The most important (and interesting) aspect of 2017 is not going to be what President-elect Donald Trump does; it’s going to be how Senate Republicans deal with their trouble-making Democrat opponents. Republicans don’t have enough votes in the Senate to pass legislation or confirm justices. Based on the current rules, 60 votes are needed to end debate, and Democrats, according to Senate Minority Leader Chuck Schumer (NY), have no interest in letting that happen. From NBC News:
In a measured but blunt interview on MSNBC’s “The Rachel Maddow Show,” Senate Minority Leader Chuck Schumer of New York took on Trump over a number of issues, calling him a “fake” populist who was “dumb” to continue squabbling with the U.S. intelligence community.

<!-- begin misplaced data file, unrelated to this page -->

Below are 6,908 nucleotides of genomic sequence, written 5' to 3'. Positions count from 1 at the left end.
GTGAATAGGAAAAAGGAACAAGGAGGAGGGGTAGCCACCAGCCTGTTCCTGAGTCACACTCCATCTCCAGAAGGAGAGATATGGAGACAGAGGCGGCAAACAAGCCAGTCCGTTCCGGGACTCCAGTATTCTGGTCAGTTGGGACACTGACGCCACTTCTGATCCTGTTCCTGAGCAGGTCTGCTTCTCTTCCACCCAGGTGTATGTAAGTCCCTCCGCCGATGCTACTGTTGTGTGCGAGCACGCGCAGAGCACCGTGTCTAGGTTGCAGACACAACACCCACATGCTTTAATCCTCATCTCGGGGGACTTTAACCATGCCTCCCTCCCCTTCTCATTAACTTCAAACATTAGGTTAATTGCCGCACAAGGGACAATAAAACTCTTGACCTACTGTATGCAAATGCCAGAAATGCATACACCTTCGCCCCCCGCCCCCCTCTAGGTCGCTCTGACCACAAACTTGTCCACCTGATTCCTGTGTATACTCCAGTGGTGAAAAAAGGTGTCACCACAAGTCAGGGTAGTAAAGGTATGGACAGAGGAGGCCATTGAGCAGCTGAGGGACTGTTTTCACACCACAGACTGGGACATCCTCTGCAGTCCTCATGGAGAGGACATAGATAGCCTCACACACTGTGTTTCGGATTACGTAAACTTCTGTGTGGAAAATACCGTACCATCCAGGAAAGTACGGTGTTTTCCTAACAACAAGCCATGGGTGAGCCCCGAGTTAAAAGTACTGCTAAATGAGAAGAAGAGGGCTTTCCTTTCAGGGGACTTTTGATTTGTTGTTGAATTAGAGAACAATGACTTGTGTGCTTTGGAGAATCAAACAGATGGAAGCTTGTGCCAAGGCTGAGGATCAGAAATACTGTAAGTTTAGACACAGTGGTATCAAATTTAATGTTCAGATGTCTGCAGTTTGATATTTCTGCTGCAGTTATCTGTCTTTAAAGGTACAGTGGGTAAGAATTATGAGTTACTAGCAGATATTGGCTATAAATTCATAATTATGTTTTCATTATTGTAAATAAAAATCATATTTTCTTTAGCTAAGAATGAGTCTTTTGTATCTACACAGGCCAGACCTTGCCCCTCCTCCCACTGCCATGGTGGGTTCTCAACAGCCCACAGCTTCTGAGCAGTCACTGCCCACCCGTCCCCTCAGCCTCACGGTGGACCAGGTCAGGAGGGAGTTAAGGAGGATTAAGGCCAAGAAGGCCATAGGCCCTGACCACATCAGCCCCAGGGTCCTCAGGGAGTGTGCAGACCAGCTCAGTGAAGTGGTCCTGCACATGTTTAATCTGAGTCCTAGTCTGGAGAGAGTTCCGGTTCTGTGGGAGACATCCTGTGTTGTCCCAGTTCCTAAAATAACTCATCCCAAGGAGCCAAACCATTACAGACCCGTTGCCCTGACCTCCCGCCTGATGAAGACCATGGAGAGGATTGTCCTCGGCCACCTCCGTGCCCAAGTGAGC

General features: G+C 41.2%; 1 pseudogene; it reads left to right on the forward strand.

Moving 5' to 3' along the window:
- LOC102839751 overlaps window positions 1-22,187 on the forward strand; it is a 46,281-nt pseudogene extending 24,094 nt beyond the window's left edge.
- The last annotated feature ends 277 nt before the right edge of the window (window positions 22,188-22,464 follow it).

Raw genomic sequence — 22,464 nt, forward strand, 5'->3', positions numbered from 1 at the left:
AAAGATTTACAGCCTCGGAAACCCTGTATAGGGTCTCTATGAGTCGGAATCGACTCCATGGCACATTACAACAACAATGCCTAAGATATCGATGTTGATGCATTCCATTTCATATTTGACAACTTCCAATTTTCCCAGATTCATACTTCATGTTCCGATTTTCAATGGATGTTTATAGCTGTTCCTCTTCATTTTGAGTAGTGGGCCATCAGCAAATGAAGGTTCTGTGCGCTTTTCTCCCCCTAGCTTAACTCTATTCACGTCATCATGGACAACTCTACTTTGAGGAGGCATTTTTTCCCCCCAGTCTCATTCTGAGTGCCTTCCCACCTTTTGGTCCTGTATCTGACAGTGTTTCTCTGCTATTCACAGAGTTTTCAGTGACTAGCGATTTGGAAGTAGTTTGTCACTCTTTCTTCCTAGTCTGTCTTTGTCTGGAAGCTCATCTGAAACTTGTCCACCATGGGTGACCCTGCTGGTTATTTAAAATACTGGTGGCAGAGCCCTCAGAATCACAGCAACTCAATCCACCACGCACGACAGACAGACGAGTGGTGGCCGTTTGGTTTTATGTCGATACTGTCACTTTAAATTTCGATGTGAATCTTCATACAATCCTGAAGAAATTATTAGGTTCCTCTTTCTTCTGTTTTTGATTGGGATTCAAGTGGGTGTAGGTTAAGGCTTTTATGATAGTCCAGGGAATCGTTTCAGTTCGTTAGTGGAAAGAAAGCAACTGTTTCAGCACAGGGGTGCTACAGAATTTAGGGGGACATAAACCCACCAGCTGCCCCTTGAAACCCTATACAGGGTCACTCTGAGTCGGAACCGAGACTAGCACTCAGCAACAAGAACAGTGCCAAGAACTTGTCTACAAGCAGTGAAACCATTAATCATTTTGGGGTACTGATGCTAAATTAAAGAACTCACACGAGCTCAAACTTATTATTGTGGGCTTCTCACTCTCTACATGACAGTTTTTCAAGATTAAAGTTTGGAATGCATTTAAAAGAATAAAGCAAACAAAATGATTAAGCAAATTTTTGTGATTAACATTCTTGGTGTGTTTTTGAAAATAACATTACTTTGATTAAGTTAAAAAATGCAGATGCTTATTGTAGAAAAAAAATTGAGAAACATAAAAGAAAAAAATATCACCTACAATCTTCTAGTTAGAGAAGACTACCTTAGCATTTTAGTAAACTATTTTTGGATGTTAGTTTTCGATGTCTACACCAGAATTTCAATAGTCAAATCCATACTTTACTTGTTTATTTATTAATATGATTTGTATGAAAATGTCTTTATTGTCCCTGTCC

But it was the vacancy on the Supreme Court created by the death of Justice Antonin Scalia in February that led to Schumer’s strongest challenge to the president-elect. …
Asked by Maddow whether he, too, would seek to keep the vacant seat open, Schumer replied: “Absolutely.”
“It’s hard for me to imagine a nominee that Donald Trump would choose that would get Republican support that we [Democrats] could support,” he said.
Republicans can stop all this nonsense, of course, by changing the rules (basically, the “nuclear option”) so that only a majority of votes are needed to pass legislation/confirm justices. Doing so, however, is potentially dangerous, as Democrats will likely retaliate when they come to power (whenever that is). Many Republican senators, notably John McCain, have, at least at times in the past, said they do not support going nuclear for this reason, but if they let Democrats push them around, they won’t accomplish anything and they’ll be out of power anyway. How Senate Republicans handle the situation will likely alter the future of the nation for decades to come.
PHOTO: Donald Trump at 2013 CPAC event. Photo by Gage Skidmore.